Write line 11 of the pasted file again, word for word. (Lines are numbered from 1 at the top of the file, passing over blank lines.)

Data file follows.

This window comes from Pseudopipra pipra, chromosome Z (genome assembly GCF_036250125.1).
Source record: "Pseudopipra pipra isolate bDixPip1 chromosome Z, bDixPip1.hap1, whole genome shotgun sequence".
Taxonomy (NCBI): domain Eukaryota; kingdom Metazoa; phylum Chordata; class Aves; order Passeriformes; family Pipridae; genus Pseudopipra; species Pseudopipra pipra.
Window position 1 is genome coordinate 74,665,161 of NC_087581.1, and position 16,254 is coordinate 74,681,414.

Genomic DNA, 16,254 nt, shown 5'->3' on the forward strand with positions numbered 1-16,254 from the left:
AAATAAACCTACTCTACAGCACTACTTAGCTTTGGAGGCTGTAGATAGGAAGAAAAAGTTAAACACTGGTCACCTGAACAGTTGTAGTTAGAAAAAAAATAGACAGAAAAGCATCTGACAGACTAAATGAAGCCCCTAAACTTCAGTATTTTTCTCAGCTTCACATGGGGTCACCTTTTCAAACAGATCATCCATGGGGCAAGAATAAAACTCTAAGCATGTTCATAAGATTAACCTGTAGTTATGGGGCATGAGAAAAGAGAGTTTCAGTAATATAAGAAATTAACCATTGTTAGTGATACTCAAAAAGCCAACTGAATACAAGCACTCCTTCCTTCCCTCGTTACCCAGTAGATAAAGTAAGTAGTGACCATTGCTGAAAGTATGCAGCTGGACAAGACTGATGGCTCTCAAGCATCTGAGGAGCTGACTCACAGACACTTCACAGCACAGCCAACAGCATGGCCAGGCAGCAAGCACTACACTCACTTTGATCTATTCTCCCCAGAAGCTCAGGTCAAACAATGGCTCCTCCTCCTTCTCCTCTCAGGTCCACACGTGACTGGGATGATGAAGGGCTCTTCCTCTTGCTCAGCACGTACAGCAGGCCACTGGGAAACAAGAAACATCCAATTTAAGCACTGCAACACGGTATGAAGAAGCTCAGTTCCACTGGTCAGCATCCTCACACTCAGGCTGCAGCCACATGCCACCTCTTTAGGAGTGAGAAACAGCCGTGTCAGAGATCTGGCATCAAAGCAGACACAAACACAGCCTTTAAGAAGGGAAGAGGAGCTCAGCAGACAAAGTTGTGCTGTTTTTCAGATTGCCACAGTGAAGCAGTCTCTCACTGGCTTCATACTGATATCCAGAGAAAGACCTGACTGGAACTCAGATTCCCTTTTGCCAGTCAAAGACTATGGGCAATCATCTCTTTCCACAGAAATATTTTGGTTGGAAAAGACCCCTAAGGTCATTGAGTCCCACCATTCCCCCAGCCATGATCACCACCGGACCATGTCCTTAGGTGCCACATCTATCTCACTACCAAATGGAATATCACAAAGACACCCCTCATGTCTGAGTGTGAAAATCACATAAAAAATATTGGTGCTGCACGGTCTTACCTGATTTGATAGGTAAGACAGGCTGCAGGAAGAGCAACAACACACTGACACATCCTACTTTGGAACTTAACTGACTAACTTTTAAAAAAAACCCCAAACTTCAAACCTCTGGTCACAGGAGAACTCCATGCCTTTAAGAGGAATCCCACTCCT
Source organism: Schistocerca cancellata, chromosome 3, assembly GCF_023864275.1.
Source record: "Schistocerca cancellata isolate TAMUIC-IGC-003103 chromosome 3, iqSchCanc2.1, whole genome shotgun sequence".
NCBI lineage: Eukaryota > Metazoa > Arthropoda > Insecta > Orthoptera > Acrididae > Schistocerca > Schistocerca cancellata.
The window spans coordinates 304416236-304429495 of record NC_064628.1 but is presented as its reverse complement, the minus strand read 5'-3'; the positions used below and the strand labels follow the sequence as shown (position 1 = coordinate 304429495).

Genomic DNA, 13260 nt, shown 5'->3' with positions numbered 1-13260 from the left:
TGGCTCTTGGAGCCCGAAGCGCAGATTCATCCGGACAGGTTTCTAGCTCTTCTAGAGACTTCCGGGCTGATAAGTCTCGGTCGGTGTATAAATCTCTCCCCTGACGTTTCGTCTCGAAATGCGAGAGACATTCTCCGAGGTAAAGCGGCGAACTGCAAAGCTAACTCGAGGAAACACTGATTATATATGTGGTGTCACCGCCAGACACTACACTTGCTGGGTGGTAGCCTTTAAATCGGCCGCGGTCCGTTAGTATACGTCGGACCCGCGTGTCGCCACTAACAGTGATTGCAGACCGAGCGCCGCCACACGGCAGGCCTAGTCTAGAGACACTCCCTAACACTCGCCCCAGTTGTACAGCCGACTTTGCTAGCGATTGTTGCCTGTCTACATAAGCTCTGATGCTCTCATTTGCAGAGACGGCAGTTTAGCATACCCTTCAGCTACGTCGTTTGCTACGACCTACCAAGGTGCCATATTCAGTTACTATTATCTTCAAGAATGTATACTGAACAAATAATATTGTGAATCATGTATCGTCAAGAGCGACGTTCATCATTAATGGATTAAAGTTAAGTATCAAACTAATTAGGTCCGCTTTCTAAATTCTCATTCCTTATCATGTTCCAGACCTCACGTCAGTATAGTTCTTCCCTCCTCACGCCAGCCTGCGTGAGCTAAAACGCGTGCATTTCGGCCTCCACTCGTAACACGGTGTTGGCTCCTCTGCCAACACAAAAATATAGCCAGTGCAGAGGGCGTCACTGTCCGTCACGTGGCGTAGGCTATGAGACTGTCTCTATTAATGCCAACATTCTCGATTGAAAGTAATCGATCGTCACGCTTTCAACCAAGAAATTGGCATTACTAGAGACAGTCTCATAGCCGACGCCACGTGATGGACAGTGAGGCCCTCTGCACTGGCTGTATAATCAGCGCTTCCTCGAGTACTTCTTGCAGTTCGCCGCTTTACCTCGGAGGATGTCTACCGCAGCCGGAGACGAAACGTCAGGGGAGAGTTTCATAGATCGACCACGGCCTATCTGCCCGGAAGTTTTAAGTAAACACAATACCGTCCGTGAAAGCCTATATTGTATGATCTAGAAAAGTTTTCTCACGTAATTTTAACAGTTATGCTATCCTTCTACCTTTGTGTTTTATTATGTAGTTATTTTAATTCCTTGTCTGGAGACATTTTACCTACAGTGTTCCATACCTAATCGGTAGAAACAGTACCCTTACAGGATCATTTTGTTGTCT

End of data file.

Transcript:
Genomic DNA, 13260 nt, shown 5'->3' with positions numbered 1-13260 from the left: